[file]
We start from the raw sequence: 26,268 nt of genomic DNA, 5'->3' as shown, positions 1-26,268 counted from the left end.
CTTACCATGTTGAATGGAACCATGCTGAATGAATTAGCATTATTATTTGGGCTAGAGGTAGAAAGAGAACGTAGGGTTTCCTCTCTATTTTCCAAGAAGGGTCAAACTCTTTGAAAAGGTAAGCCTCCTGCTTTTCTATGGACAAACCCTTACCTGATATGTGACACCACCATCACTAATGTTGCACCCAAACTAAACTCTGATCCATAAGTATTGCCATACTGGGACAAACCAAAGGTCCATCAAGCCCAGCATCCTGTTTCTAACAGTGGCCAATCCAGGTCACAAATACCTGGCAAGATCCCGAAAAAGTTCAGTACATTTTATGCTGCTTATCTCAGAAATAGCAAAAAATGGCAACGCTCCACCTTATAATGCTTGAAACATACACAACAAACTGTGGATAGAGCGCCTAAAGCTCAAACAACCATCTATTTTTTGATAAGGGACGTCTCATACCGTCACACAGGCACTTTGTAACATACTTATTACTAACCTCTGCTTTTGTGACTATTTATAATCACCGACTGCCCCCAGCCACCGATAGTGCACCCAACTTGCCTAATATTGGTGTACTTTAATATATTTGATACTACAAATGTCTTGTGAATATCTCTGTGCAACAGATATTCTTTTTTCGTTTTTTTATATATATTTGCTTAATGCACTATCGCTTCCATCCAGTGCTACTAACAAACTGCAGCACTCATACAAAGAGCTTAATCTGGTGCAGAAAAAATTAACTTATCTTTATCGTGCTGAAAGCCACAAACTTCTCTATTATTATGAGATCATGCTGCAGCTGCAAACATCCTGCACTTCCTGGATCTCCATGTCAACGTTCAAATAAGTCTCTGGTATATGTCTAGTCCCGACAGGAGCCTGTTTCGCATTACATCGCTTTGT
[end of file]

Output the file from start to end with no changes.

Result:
We start from the raw sequence: 26,268 nt of genomic DNA, 5'->3' as shown, positions 1-26,268 counted from the left end.
CTTACCATGTTGAATGGAACCATGCTGAATGAATTAGCATTATTATTTGGGCTAGAGGTAGAAAGAGAACGTAGGGTTTCCTCTCTATTTTCCAAGAAGGGTCAAACTCTTTGAAAAGGTAAGCCTCCTGCTTTTCTATGGACAAACCCTTACCTGATATGTGACACCACCATCACTAATGTTGCACCCAAACTAAACTCTGATCCATAAGTATTGCCATACTGGGACAAACCAAAGGTCCATCAAGCCCAGCATCCTGTTTCTAACAGTGGCCAATCCAGGTCACAAATACCTGGCAAGATCCCGAAAAAGTTCAGTACATTTTATGCTGCTTATCTCAGAAATAGCAAAAAATGGCAACGCTCCACCTTATAATGCTTGAAACATACACAACAAACTGTGGATAGAGCGCCTAAAGCTCAAACAACCATCTATTTTTTGATAAGGGACGTCTCATACCGTCACACAGGCACTTTGTAACATACTTATTACTAACCTCTGCTTTTGTGACTATTTATAATCACCGACTGCCCCCAGCCACCGATAGTGCACCCAACTTGCCTAATATTGGTGTACTTTAATATATTTGATACTACAAATGTCTTGTGAATATCTCTGTGCAACAGATATTCTTTTTTCGTTTTTTTATATATATTTGCTTAATGCACTATCGCTTCCATCCAGTGCTACTAACAAACTGCAGCACTCATACAAAGAGCTTAATCTGGTGCAGAAAAAATTAACTTATCTTTATCGTGCTGAAAGCCACAAACTTCTCTATTATTATGAGATCATGCTGCAGCTGCAAACATCCTGCACTTCCTGGATCTCCATGTCAACGTTCAAATAAGTCTCTGGTATATGTCTAGTCCCGACAGGAGCCTGTTTCGCATTACATCGCTTTGT